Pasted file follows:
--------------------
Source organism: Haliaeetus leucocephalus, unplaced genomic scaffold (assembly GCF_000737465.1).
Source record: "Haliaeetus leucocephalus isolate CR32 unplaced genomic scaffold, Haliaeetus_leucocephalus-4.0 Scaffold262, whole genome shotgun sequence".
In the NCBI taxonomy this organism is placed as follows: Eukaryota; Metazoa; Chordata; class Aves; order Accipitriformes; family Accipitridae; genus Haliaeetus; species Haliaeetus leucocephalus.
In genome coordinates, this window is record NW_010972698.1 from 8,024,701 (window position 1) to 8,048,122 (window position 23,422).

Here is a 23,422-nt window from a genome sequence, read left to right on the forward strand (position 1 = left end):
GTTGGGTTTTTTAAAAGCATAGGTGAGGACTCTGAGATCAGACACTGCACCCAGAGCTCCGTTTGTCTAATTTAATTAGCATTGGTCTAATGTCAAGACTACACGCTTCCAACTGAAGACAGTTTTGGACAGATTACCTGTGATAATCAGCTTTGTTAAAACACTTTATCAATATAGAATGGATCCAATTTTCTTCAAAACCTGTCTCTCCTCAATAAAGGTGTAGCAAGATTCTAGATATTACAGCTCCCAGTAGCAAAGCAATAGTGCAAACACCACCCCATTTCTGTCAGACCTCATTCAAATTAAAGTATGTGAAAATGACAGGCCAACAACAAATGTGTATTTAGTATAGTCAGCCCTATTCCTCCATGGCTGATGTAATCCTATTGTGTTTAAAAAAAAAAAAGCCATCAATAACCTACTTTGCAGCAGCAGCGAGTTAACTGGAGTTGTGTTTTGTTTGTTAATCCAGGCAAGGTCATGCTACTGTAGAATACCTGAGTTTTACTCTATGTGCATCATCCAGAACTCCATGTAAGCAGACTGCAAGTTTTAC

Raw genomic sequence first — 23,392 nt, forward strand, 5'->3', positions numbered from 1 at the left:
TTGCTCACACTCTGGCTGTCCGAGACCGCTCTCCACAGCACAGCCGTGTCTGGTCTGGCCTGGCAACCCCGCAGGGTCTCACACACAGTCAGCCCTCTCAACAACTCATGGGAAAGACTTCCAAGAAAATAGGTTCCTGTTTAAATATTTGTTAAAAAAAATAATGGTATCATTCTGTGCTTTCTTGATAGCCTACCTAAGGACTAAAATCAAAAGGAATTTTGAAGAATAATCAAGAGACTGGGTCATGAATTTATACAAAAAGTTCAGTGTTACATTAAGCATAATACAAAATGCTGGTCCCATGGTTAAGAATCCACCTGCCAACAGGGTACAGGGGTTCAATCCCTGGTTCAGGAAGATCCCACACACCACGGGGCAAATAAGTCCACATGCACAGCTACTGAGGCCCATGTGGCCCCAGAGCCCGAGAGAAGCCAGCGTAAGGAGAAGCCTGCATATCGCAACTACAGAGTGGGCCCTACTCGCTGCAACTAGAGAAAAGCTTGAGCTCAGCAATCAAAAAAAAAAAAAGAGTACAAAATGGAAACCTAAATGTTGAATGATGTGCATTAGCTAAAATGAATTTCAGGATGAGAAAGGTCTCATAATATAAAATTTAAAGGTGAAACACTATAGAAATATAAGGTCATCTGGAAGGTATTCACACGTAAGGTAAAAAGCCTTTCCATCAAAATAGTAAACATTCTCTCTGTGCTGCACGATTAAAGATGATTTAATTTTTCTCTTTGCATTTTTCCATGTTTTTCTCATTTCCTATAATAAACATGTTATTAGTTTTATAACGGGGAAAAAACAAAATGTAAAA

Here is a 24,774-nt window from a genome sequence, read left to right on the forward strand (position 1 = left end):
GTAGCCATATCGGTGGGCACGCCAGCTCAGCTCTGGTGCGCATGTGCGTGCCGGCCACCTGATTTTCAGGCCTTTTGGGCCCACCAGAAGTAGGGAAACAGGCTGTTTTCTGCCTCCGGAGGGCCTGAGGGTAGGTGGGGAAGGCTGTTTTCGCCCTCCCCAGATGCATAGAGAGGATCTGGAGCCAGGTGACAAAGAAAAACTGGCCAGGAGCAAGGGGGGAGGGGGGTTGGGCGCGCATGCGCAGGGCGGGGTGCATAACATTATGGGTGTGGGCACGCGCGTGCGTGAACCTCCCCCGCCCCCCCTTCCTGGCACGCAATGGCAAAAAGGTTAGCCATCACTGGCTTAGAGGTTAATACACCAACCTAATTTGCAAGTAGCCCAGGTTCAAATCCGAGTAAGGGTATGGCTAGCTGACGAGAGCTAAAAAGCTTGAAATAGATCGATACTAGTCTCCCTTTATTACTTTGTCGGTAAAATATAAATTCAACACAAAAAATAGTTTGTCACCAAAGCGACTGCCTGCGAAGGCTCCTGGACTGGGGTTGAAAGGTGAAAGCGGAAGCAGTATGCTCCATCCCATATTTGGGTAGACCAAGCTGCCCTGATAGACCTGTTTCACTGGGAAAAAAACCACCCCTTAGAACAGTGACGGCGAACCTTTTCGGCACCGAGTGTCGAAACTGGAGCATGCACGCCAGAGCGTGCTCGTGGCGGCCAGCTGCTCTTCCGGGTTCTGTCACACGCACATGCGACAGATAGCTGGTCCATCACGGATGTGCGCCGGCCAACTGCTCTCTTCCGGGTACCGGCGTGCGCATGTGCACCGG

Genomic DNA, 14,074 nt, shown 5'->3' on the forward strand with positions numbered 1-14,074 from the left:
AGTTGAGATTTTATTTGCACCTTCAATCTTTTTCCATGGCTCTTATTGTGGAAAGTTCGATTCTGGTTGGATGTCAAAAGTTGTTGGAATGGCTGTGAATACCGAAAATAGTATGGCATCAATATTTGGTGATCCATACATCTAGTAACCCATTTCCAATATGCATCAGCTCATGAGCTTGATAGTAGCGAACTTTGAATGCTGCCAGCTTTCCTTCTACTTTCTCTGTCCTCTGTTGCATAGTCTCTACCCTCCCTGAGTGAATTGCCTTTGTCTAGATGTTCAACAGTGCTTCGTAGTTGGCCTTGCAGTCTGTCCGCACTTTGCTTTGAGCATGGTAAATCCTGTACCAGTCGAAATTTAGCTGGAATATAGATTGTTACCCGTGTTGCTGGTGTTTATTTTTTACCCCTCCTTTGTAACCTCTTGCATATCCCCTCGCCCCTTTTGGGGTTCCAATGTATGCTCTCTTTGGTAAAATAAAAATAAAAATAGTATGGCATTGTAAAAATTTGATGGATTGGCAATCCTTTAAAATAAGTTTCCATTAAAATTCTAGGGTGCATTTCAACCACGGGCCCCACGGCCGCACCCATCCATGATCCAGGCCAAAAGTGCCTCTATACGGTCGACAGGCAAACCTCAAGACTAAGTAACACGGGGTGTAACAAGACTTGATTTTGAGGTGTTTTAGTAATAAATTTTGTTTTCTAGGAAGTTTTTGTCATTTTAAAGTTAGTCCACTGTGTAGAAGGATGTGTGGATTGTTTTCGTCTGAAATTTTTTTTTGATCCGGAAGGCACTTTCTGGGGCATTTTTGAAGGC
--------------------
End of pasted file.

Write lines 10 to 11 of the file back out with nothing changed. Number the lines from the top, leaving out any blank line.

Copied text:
GTAGCCATATCGGTGGGCACGCCAGCTCAGCTCTGGTGCGCATGTGCGTGCCGGCCACCTGATTTTCAGGCCTTTTGGGCCCACCAGAAGTAGGGAAACAGGCTGTTTTCTGCCTCCGGAGGGCCTGAGGGTAGGTGGGGAAGGCTGTTTTCGCCCTCCCCAGATGCATAGAGAGGATCTGGAGCCAGGTGACAAAGAAAAACTGGCCAGGAGCAAGGGGGGAGGGGGGTTGGGCGCGCATGCGCAGGGCGGGGTGCATAACATTATGGGTGTGGGCACGCGCGTGCGTGAACCTCCCCCGCCCCCCCTTCCTGGCACGCAATGGCAAAAAGGTTAGCCATCACTGGCTTAGAGGTTAATACACCAACCTAATTTGCAAGTAGCCCAGGTTCAAATCCGAGTAAGGGTATGGCTAGCTGACGAGAGCTAAAAAGCTTGAAATAGATCGATACTAGTCTCCCTTTATTACTTTGTCGGTAAAATATAAATTCAACACAAAAAATAGTTTGTCACCAAAGCGACTGCCTGCGAAGGCTCCTGGACTGGGGTTGAAAGGTGAAAGCGGAAGCAGTATGCTCCATCCCATATTTGGGTAGACCAAGCTGCCCTGATAGACCTGTTTCACTGGGAAAAAAACCACCCCTTAGAACAGTGACGGCGAACCTTTTCGGCACCGAGTGTCGAAACTGGAGCATGCACGCCAGAGCGTGCTCGTGGCGGCCAGCTGCTCTTCCGGGTTCTGTCACACGCACATGCGACAGATAGCTGGTCCATCACGGATGTGCGCCGGCCAACTGCTCTCTTCCGGGTACCGGCGTGCGCATGTGCACCGG

Genomic DNA, 14,074 nt, shown 5'->3' on the forward strand with positions numbered 1-14,074 from the left: